It’s not the most complex of storylines, but the source material is aimed at young adults. Don’t think this is a kids’ film, however. Though definitely tamer than the likes of TV’s recent Spartacus – Blood and Sand, the combat is still moderately bloody.

I did miss the first five minutes, but this didn’t cause me any problems. In fact, if anything I enjoyed the trip just that bit more as it meant I didn’t have to sit through that bloody Orange advert for the millionth time.

Good stuff and worth seeking out for an entertaining bit of viewing.


“God can’t save you from me!”

Plot-in-a-nutshell: There’s a plot? Oh, yeah. Something about people getting shot.

This film is a deliberate homage to 1970’s action films and it shows, with the rumbling engines of stupidly big cars, cringe-making dialogue and utterly mental storyline. It’s cheesier than a cheese factory made of cheese.

If you can handle the smell of stale socks, though, it’s not a bad bit of film in a dopey way.

The main characters are known simply by their titles. Driver (Dwayne Johnson) is seeking revenge for his brother’s murder as the upshot of a robbery which also landed him in prison. He’s being hunted by Cop (Billy Bob Thornton) and a hired Killer (Oliver Jackson-Cohen), who happens to be banging a bloody hot chick played by Maggie Grace. She’s only a side character, but by Jimminy. WOW.

If ever there was a film where you could switch your brain into “drool”, this is it. The relentless Driver is simply there to bulldoze through any attempt at plot and kill people. The Killer adds the cool and the Cop adds the “troubled soul heading for retirement”. Hell, one of his first lines is the fact that he’s only a few days from retirement.

A guilty pleasure, but pleasing all the same.

Sucker Punch

“If you don’t stand for something, you’ll fall for anything.”

Plot-in-a-nutshell: I’ll get back to you once I figure out what the hell it was about.

I believe this is Zack Snyder‘s fourth film and I’ll give him this – he’s consistent. I’ve consistently found his films just not quite getting there in terms of enjoyment. Visual spectacle, perhaps. But otherwise somewhat empty. Sucker Punch leaves you winded.

The opening ten minutes or so are completely dialogue-free as we’re rushed through the back story. The character we come to know as Baby Doll (Emily Browning) loses her mother, falls under the wing of an evil uncle who needs her out of the way to claim the inheritance, accidentally shoots her sister while trying to defend herself from aforementioned bad man and ends up being committed.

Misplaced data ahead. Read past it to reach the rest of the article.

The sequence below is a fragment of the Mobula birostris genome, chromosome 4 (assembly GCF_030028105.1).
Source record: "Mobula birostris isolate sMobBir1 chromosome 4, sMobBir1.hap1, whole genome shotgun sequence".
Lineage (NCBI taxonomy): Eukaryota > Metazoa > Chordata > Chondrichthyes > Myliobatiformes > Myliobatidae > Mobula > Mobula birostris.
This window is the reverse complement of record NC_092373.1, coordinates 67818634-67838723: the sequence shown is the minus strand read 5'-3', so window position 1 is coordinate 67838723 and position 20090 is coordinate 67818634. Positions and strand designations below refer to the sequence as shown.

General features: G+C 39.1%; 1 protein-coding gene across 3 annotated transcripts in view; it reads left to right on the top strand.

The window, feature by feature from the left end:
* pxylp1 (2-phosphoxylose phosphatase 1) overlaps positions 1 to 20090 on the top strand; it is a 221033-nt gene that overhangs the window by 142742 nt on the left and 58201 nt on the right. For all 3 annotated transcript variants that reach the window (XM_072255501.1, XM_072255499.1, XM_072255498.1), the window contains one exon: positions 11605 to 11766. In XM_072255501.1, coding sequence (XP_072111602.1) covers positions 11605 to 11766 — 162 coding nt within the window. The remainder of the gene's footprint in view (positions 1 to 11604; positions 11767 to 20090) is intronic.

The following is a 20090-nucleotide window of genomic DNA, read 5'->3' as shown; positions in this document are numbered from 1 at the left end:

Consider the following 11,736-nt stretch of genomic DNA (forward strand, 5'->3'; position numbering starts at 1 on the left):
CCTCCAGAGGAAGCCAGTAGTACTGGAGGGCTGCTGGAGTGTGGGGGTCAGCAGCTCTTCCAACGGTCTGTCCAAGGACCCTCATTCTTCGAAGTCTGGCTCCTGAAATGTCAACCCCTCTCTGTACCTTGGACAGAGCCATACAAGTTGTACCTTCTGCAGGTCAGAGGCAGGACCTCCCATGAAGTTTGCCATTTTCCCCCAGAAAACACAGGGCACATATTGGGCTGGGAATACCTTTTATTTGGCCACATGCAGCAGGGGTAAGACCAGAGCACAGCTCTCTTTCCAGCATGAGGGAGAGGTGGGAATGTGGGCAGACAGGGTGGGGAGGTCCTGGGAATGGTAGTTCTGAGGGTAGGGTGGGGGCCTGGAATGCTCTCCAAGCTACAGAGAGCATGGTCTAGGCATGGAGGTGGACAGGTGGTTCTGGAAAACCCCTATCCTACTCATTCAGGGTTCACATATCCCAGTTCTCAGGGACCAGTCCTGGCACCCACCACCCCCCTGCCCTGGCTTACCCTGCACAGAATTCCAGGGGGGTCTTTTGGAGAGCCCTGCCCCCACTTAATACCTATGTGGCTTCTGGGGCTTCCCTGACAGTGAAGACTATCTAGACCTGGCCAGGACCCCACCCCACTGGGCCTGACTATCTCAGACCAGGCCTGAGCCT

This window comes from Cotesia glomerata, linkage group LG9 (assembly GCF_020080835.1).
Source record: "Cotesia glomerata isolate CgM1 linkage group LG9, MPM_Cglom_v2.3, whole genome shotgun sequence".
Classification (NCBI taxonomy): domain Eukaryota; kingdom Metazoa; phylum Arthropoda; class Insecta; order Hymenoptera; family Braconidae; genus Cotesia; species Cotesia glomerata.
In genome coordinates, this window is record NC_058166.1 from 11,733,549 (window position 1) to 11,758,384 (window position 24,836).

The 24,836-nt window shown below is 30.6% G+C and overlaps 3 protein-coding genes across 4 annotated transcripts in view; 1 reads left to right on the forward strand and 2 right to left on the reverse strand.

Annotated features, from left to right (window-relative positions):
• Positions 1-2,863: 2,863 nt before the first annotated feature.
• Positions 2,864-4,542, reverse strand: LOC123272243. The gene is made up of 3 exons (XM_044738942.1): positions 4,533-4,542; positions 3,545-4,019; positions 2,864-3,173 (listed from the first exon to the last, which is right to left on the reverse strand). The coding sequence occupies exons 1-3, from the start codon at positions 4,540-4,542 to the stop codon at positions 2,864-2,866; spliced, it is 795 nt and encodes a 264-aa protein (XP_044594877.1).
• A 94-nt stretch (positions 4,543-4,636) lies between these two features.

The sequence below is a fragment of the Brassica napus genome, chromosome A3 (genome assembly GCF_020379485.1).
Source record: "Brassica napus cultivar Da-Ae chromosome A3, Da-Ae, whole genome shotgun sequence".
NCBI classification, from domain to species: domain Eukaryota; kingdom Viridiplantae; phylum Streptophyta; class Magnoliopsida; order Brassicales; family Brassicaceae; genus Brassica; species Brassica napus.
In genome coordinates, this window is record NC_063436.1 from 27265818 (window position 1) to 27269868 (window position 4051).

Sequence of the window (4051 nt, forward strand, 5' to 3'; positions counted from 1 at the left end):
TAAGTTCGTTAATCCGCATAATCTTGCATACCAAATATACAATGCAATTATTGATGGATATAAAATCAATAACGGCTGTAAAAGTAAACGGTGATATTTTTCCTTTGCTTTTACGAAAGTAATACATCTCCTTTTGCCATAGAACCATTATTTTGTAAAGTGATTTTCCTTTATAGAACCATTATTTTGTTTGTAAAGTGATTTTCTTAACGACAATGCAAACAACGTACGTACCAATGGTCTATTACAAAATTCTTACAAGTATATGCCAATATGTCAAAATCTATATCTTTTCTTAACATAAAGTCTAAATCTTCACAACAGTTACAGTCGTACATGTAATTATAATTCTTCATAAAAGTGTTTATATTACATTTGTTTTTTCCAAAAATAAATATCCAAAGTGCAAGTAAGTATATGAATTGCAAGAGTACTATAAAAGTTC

Here, she it put into some kind of programme whereby she dances for rich people as some kind of therapy. When she does this, she regresses into some inner fantasy as a kind of escapism. Or something. I think. Anyway, what happens in there (during some incredible CGI scenes) marginally mirrors the “real” world.

I think.

Basically, ignore the plot – what there is of one. Enjoy the visuals, which are staggering. Leave the cinema and wish they’d put as much effort into a decent story as they did into the graphic design.

Pretty but ultimately unsatisfying. Like any girl band you care to mention.

Mars Needs Moms

Plot-in-a-nutshell: Young boy has a fight with mother who is then kidnapped by Martians. He sets about rescuing her.

I saw this with Mister 3-Year-Old only as Miss 10-Year-Old had been sulky and her punishment was to go shopping instead. I think she might have got a bit more out of the film, especially as it’s about learning to realise how important your mother is to you when you’re a child.

The thing is, for a kid that age the film may come across as mawkish or at least trying to force a point. To the younger audience it’s simply not colourful enough. The majority of it is deliberately grey and drab to emphasise the Martian world since The Supervisor (Mindy Sterling) took over and separated male and female babies for life.

That is until she kidnaps Milo’s mom (Joan Cusack) and finds Milo himself (Seth Green / Seth Dusky) running rampant around Mars when he inadvertently hitches an interstellar lift.

There are a handful of action scenes, but until late in the film these are still all in shadow and greyness. Not much for a 3-year-old to fixate on.

While I thought it was kind of alright, the little mister did very well to sit still for the whole of it. If you want to see Seth Green doing good animation, watch Robot Chicken. It’s somewhat adult, but small children will find more enjoyment watching toys being dismembered.